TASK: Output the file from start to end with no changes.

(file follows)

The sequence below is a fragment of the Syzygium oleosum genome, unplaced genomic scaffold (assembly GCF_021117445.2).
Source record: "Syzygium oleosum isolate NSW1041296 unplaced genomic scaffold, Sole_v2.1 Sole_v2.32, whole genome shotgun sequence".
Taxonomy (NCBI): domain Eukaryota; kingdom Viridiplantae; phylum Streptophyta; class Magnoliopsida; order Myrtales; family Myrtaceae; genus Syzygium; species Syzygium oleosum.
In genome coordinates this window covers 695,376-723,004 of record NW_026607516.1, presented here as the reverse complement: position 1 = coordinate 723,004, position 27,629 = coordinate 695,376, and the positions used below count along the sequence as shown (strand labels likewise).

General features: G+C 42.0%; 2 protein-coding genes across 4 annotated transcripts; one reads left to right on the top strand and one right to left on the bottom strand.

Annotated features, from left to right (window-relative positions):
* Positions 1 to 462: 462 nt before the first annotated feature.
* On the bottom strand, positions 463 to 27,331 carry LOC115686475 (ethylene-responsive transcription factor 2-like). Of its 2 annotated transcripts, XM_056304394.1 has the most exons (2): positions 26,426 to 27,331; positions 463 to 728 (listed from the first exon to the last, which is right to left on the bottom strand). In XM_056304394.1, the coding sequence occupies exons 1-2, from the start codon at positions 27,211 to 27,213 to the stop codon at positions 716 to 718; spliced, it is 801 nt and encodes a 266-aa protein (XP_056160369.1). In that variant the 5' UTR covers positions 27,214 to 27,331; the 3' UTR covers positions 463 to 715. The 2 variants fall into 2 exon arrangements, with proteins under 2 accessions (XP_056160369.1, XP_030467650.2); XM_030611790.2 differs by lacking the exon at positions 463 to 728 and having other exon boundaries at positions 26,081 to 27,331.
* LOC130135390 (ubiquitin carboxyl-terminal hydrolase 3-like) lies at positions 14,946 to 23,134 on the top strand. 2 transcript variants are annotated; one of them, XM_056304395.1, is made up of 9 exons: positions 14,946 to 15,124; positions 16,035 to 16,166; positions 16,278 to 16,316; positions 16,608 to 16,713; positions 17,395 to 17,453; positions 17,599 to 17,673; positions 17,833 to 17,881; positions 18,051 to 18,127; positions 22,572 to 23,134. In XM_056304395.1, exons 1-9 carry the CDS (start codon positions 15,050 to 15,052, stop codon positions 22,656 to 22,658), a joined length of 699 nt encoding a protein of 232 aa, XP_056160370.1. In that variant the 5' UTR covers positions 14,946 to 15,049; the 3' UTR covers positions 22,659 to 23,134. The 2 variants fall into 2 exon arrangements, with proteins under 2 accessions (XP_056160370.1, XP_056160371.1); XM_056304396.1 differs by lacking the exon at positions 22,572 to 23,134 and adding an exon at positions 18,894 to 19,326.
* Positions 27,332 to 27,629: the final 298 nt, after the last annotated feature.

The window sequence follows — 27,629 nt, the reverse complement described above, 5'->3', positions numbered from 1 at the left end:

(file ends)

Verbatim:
The sequence below is a fragment of the Syzygium oleosum genome, unplaced genomic scaffold (assembly GCF_021117445.2).
Source record: "Syzygium oleosum isolate NSW1041296 unplaced genomic scaffold, Sole_v2.1 Sole_v2.32, whole genome shotgun sequence".
Taxonomy (NCBI): domain Eukaryota; kingdom Viridiplantae; phylum Streptophyta; class Magnoliopsida; order Myrtales; family Myrtaceae; genus Syzygium; species Syzygium oleosum.
In genome coordinates this window covers 695,376-723,004 of record NW_026607516.1, presented here as the reverse complement: position 1 = coordinate 723,004, position 27,629 = coordinate 695,376, and the positions used below count along the sequence as shown (strand labels likewise).

General features: G+C 42.0%; 2 protein-coding genes across 4 annotated transcripts; one reads left to right on the top strand and one right to left on the bottom strand.

Annotated features, from left to right (window-relative positions):
* Positions 1 to 462: 462 nt before the first annotated feature.
* On the bottom strand, positions 463 to 27,331 carry LOC115686475 (ethylene-responsive transcription factor 2-like). Of its 2 annotated transcripts, XM_056304394.1 has the most exons (2): positions 26,426 to 27,331; positions 463 to 728 (listed from the first exon to the last, which is right to left on the bottom strand). In XM_056304394.1, the coding sequence occupies exons 1-2, from the start codon at positions 27,211 to 27,213 to the stop codon at positions 716 to 718; spliced, it is 801 nt and encodes a 266-aa protein (XP_056160369.1). In that variant the 5' UTR covers positions 27,214 to 27,331; the 3' UTR covers positions 463 to 715. The 2 variants fall into 2 exon arrangements, with proteins under 2 accessions (XP_056160369.1, XP_030467650.2); XM_030611790.2 differs by lacking the exon at positions 463 to 728 and having other exon boundaries at positions 26,081 to 27,331.
* LOC130135390 (ubiquitin carboxyl-terminal hydrolase 3-like) lies at positions 14,946 to 23,134 on the top strand. 2 transcript variants are annotated; one of them, XM_056304395.1, is made up of 9 exons: positions 14,946 to 15,124; positions 16,035 to 16,166; positions 16,278 to 16,316; positions 16,608 to 16,713; positions 17,395 to 17,453; positions 17,599 to 17,673; positions 17,833 to 17,881; positions 18,051 to 18,127; positions 22,572 to 23,134. In XM_056304395.1, exons 1-9 carry the CDS (start codon positions 15,050 to 15,052, stop codon positions 22,656 to 22,658), a joined length of 699 nt encoding a protein of 232 aa, XP_056160370.1. In that variant the 5' UTR covers positions 14,946 to 15,049; the 3' UTR covers positions 22,659 to 23,134. The 2 variants fall into 2 exon arrangements, with proteins under 2 accessions (XP_056160370.1, XP_056160371.1); XM_056304396.1 differs by lacking the exon at positions 22,572 to 23,134 and adding an exon at positions 18,894 to 19,326.
* Positions 27,332 to 27,629: the final 298 nt, after the last annotated feature.

The window sequence follows — 27,629 nt, the reverse complement described above, 5'->3', positions numbered from 1 at the left end: